Science Current Events | Science News |

New Study Is First to Show That Pesticides Can Induce Morphological Changes in Vertebrate Animals, Says Pitt Researcher

April 03, 2012
PITTSBURGH- The world's most popular weed killer, Roundup®, can cause amphibians to change shape, according to research published today in Ecological Applications.

Rick Relyea, University of Pittsburgh professor of biological sciences in the Kenneth P. Dietrich School of Arts and Sciences and director of Pitt's Pymatuning Laboratory of Ecology, demonstrated that sublethal and environmentally relevant concentrations of Roundup® caused two species of amphibians to alter their morphology. According to Relyea, this is the first study to show that a pesticide can induce morphological changes in a vertebrate animal.

Relyea set up large outdoor water tanks that contained many of the components of natural wetlands. Some tanks contained caged predators, which emit chemicals that naturally induce changes in tadpole morphology (such as larger tails to better escape predators). After adding tadpoles to each tank, he exposed them to a range of Roundup® concentrations. After 3 weeks, the tadpoles were removed from the tanks.

"It was not surprising to see that the smell of predators in the water induced larger tadpole tails," says Relyea. "That is a normal, adaptive response. What shocked us was that the Roundup® induced the same changes. Moreover, the combination of predators and Roundup® caused the tail changes to be twice as large." Because tadpoles alter their body shape to match their environment, having a body shape that does not fit the environment can put the animals at a distinct disadvantage.

Predators cause tadpoles to change shape by altering the stress hormones of tadpoles, says Relyea. The similar shape changes when exposed to Roundup® suggest that Roundup® may interfere with the hormones of tadpoles and potentially many other animals.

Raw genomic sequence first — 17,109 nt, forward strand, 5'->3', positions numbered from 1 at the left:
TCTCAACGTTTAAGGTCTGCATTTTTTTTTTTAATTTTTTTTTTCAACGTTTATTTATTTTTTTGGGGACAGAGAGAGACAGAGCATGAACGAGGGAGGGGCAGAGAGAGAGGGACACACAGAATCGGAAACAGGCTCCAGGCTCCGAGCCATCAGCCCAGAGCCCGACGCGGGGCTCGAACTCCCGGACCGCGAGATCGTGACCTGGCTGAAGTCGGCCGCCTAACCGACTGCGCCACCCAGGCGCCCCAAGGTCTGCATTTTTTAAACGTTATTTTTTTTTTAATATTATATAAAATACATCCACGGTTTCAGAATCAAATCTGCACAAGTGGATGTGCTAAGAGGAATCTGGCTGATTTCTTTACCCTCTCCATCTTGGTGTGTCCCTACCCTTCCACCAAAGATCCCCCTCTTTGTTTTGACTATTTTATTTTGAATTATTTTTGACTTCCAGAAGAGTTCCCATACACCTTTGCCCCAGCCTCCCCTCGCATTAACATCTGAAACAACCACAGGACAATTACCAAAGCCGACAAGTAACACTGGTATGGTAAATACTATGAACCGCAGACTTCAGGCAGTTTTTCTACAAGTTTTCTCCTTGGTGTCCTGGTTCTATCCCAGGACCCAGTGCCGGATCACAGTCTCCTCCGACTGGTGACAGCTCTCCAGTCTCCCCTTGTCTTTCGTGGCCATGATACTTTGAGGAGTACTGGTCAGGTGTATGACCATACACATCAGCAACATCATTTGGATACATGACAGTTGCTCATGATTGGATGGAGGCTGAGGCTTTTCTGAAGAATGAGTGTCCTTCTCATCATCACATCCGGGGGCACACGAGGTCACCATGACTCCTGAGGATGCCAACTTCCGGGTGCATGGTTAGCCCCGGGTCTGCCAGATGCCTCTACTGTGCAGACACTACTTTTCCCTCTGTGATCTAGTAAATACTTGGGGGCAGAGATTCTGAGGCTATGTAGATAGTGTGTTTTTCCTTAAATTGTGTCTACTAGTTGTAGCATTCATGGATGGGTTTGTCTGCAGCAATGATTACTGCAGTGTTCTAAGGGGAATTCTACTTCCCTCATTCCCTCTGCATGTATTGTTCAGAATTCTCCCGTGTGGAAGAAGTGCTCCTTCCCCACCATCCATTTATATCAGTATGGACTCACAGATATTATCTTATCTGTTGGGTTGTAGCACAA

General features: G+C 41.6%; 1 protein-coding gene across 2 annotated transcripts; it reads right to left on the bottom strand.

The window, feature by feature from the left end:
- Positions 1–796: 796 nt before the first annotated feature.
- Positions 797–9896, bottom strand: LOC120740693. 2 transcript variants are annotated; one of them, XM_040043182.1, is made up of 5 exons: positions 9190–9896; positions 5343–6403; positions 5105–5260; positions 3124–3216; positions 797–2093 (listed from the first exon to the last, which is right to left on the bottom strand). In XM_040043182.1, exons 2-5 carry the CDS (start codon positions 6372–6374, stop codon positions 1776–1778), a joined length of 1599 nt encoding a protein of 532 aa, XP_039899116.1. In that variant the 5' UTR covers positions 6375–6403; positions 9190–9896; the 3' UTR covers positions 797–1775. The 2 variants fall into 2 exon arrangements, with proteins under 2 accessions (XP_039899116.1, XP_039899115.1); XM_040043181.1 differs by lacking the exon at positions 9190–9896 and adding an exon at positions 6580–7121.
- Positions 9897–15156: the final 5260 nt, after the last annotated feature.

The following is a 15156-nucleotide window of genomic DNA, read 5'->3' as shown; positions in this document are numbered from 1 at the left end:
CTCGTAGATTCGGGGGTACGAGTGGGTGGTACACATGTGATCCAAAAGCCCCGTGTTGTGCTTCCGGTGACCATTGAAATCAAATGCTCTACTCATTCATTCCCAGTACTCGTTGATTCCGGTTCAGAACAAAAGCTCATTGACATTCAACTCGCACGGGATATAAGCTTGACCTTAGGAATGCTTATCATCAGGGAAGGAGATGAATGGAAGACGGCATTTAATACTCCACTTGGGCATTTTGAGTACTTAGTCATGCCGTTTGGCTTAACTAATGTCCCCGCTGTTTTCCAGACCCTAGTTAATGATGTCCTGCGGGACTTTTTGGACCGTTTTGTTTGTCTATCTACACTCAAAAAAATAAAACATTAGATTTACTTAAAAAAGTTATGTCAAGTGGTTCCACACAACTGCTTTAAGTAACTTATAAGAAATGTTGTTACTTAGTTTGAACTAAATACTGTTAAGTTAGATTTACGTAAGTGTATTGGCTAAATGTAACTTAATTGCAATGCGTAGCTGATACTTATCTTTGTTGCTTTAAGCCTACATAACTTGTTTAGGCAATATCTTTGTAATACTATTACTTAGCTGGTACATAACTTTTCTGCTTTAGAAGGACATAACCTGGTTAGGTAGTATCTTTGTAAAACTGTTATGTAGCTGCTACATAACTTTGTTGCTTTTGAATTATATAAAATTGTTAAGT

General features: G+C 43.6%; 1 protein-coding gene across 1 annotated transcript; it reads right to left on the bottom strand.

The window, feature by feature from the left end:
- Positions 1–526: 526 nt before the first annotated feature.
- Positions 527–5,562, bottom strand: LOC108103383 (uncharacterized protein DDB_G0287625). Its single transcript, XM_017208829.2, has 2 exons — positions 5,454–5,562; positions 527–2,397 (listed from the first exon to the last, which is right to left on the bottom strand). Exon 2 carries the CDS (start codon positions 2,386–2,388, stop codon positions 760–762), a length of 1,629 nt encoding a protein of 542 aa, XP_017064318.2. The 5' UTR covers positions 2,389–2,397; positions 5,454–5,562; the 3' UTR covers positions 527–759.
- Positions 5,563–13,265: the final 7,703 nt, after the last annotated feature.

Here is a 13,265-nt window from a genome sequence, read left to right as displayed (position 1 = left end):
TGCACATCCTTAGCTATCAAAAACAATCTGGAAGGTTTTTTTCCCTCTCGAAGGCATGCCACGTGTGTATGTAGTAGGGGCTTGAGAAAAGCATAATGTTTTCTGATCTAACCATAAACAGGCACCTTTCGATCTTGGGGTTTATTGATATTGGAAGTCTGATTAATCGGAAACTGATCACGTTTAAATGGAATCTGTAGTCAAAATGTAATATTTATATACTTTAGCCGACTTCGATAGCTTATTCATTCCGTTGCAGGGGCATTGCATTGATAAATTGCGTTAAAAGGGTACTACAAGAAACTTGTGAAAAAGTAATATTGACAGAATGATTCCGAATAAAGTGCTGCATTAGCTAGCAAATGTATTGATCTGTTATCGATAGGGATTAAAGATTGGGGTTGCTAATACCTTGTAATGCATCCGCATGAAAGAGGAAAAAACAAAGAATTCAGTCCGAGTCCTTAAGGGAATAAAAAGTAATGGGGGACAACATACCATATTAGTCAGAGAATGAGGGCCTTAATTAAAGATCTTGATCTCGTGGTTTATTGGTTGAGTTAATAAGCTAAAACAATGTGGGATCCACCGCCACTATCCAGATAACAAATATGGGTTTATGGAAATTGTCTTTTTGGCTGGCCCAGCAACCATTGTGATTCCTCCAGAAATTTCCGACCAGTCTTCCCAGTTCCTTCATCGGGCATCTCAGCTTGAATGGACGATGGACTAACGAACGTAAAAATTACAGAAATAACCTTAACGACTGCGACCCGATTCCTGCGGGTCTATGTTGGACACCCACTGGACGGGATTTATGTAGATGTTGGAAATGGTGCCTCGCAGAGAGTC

"This discovery highlights the fact that pesticides, which are important for crop production and human health, can have unintended consequences for species that are not the pesticide's target," says Relyea. "Herbicides are not designed to affect animals, but we are learning that they can have a wide range of surprising effects by altering how hormones work in the bodies of animals. This is important because amphibians not only serve as a barometer of the ecosystem's health, but also as an indicator of potential dangers to other species in the food chain, including humans."

For two decades, Relyea has studied community ecology, evolution, disease ecology, and ecotoxicology. He has authored more than 80 scientific articles and book chapters and has presented research seminars around the world. For more information about his laboratory, visit

University of Pittsburgh

Related Pesticides Current Events and Pesticides News Articles

Arsenic found in many US red wines, but health risks depend on total diet
A new University of Washington study that tested 65 wines from America's top four wine-producing states -- California, Washington, New York and Oregon -- found all but one have arsenic levels that exceed what's allowed in drinking water.

Chemical exposure linked to rising diabetes, obesity risk
Emerging evidence ties endocrine-disrupting chemical exposure to two of the biggest public health threats facing society - diabetes and obesity, according to the executive summary of an upcoming Scientific Statement issued today by the Endocrine Society.

Root microbiome engineering improves plant growth
Humans have been breeding crops until they're bigger and more nutritious since the early days of agriculture, but genetic manipulation isn't the only way to give plants a boost.